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You’re invited to ‘Birthday Party Massacre,’ an online exhibition on the death of innocence


Trigger warning: The online exhibition contains mentions of child abuse and EJK.

A children’s birthday party springs up several memories attached to it: indulging on sugar, bubblegum pop, sentimentality and overall, an innocence that can’t be quite mirrored in anything else.

For 18-year-old senior high school student Mari Bonifacio, this simply sets the stage for her scene. Known by her pseudonym Bonifaciiiio, the artist—as part of her and her classmates’ See I Am (SIYAM) exhibition—created the performance art exhibition “Birthday Party Massacre,” with themes of innocence distorted by cruel realities, framed through the lens of a moment from our family albums.

Children’s parties with underlying dark themes seem contradictory on paper, but Bonifaciiiio fuses them together through a series of photos and a short film. Her project includes images normally connected with childhood bliss—cakes decorated in blue icing, crayon-etched kids’ drawings—warped by messages crying out for help and malformed teddy bears, including news clips on cases of child abuse and extrajudicial killings.

“It’s a play on nostalgia. It’s supposed to take you back to where it all started by helping the audience reminisce about their childhood and upbringing, and how it had affected them as individuals,” Bonifaciiiio says. “I wanted to work with something familiar to all of us—a children’s birthday party. I want to spark that memory, but this time injected with the dark realities of abusive Filipino households and the current state of our nation.”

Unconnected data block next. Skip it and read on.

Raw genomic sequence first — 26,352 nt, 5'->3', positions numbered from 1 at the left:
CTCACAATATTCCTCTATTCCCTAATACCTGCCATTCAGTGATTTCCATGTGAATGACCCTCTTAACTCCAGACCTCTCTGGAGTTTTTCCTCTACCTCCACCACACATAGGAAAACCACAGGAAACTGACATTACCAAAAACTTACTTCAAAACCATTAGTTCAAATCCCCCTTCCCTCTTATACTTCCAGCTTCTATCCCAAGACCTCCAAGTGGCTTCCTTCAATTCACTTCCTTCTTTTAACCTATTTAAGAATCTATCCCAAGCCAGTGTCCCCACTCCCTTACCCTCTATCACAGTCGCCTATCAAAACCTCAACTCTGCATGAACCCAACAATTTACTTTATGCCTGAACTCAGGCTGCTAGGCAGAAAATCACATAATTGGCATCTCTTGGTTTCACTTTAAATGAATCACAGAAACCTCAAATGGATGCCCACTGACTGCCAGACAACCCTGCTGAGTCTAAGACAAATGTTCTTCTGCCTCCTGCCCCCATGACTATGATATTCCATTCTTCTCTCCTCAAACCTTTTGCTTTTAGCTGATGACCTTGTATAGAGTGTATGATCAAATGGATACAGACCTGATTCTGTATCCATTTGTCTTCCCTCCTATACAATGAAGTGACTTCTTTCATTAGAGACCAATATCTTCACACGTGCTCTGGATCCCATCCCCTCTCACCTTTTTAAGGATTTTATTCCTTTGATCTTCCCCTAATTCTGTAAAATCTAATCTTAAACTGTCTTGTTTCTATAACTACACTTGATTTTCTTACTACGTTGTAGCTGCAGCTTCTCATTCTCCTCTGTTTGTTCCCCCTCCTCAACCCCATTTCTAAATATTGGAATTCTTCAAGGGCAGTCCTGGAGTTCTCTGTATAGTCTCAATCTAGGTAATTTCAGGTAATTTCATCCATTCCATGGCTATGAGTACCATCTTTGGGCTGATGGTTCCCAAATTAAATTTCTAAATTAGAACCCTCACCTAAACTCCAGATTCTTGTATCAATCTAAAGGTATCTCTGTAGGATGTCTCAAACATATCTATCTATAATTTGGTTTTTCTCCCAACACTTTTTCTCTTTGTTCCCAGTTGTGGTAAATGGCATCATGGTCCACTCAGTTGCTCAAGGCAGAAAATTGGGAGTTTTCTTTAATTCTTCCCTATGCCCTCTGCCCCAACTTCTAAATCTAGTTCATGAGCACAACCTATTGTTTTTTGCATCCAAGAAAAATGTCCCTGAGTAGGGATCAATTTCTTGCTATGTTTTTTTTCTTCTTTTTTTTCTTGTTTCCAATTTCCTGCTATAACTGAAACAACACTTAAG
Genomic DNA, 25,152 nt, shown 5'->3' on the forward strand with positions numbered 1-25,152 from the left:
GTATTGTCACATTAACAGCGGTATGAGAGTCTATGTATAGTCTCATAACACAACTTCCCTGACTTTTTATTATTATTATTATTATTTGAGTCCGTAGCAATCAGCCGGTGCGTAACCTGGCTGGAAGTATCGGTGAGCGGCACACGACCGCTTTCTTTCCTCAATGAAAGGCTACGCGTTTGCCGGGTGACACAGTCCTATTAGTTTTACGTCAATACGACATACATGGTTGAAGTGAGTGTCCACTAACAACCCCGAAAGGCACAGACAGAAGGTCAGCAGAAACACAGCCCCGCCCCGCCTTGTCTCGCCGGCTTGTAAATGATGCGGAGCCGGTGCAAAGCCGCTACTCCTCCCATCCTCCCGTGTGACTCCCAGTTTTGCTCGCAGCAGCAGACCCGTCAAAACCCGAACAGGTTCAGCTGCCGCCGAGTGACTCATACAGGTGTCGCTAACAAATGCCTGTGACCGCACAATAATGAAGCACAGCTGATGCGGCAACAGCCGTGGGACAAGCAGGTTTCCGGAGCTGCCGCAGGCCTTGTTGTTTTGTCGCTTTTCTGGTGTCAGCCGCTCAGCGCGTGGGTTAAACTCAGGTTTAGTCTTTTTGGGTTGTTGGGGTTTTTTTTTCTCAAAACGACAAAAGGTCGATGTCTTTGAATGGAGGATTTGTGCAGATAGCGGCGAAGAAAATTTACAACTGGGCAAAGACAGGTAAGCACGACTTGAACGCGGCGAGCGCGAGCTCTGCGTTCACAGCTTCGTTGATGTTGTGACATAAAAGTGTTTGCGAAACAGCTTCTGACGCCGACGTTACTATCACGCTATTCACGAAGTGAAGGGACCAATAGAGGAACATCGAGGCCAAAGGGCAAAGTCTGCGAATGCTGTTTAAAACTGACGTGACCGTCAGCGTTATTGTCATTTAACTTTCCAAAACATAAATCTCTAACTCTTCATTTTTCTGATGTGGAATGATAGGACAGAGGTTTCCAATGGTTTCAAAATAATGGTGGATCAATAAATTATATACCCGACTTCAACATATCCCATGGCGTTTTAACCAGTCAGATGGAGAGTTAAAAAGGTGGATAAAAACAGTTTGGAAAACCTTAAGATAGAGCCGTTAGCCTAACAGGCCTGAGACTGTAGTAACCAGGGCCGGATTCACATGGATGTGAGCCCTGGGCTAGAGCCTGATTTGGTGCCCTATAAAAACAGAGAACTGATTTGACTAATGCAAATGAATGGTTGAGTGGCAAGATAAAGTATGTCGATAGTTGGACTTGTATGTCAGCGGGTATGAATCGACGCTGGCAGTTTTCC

birthday party massacre 2

“look at my lovely cake!
soon even the inside of my guts blue. you wanna see how it happens? see 🙂 me 🙂 soon”

Bonifaciiiio dubs the exhibit as a “twisted love letter” to her audience, which isn’t propaganda in any form. “I like to think that ‘Birthday Party Massacre!’ is just showing you what already exists. I want to challenge people to rethink or unlearn what they know or just learn to be a bit empathic to others,” Bonifaciiiio tells us. “What we need is self-reflection of what we’ve consumed and what we’ve been exposed to, and be mindful of how our choices influence others.”

With a personal invite to her “Birthday Party Massacre!” (cake included), we sat down with Bonifaciiiio and talked about the online exhibit, including one message audiences could draw from it.

How did this project first come about?
I started planning this project around a year and a half ago, when creating art was my form of catharsis. I was in a bad place mentally. I had trouble with anxiety, depression and some manic behaviors. I needed to create something to help me heal, and at the same time, speak about uncomfortable issues I needed to confront but most people brush off.

“what do you guys think about this outfit for my birthday ???? do you love???? so clean, white, and pretty like what i used to be 〴⋋_⋌〵”

I wanted to work with something familiar to all of us—a children’s birthday party. I want to spark that memory, but this time injected with the dark realities of abusive Filipino households and the current state of our nation.

How would you describe “Birthday Party Massacre”?
“Birthday Party Massacre!” is a celebration of the death of innocence. It’s a take on generational trauma which I researched as part of my school requirements.

My exhibit explores the experience of realizing that you don’t like what’s being served and fed to you. In this manufactured norm, we eventually see the bigger picture which radically conflicts the ideal. The details I used are in fact violent, uncomfortable and disturbing. My work explores these uncomfortable truths which include child abuse, EJK and anything that pretty much shows abuse of power.